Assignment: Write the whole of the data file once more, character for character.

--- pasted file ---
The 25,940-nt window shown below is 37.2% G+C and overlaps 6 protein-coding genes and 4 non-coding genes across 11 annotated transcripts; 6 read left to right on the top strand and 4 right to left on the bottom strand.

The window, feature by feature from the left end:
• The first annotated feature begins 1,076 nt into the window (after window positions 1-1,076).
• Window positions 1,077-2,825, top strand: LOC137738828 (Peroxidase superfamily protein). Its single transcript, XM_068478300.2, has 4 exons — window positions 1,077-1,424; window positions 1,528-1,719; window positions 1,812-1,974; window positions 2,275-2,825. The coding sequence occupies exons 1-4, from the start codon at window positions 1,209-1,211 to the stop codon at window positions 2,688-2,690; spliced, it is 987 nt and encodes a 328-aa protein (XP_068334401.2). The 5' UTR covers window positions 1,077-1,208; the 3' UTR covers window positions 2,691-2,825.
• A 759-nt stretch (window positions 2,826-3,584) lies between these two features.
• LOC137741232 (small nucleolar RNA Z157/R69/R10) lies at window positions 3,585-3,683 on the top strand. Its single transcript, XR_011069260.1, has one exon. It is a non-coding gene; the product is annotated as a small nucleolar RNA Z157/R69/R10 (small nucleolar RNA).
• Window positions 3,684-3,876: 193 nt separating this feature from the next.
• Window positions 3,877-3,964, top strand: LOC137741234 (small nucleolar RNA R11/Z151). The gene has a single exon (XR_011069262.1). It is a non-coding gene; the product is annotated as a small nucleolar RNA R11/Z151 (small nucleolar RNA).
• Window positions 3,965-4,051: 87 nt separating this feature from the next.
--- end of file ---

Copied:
The 25,940-nt window shown below is 37.2% G+C and overlaps 6 protein-coding genes and 4 non-coding genes across 11 annotated transcripts; 6 read left to right on the top strand and 4 right to left on the bottom strand.

The window, feature by feature from the left end:
• The first annotated feature begins 1,076 nt into the window (after window positions 1-1,076).
• Window positions 1,077-2,825, top strand: LOC137738828 (Peroxidase superfamily protein). Its single transcript, XM_068478300.2, has 4 exons — window positions 1,077-1,424; window positions 1,528-1,719; window positions 1,812-1,974; window positions 2,275-2,825. The coding sequence occupies exons 1-4, from the start codon at window positions 1,209-1,211 to the stop codon at window positions 2,688-2,690; spliced, it is 987 nt and encodes a 328-aa protein (XP_068334401.2). The 5' UTR covers window positions 1,077-1,208; the 3' UTR covers window positions 2,691-2,825.
• A 759-nt stretch (window positions 2,826-3,584) lies between these two features.
• LOC137741232 (small nucleolar RNA Z157/R69/R10) lies at window positions 3,585-3,683 on the top strand. Its single transcript, XR_011069260.1, has one exon. It is a non-coding gene; the product is annotated as a small nucleolar RNA Z157/R69/R10 (small nucleolar RNA).
• Window positions 3,684-3,876: 193 nt separating this feature from the next.
• Window positions 3,877-3,964, top strand: LOC137741234 (small nucleolar RNA R11/Z151). The gene has a single exon (XR_011069262.1). It is a non-coding gene; the product is annotated as a small nucleolar RNA R11/Z151 (small nucleolar RNA).
• Window positions 3,965-4,051: 87 nt separating this feature from the next.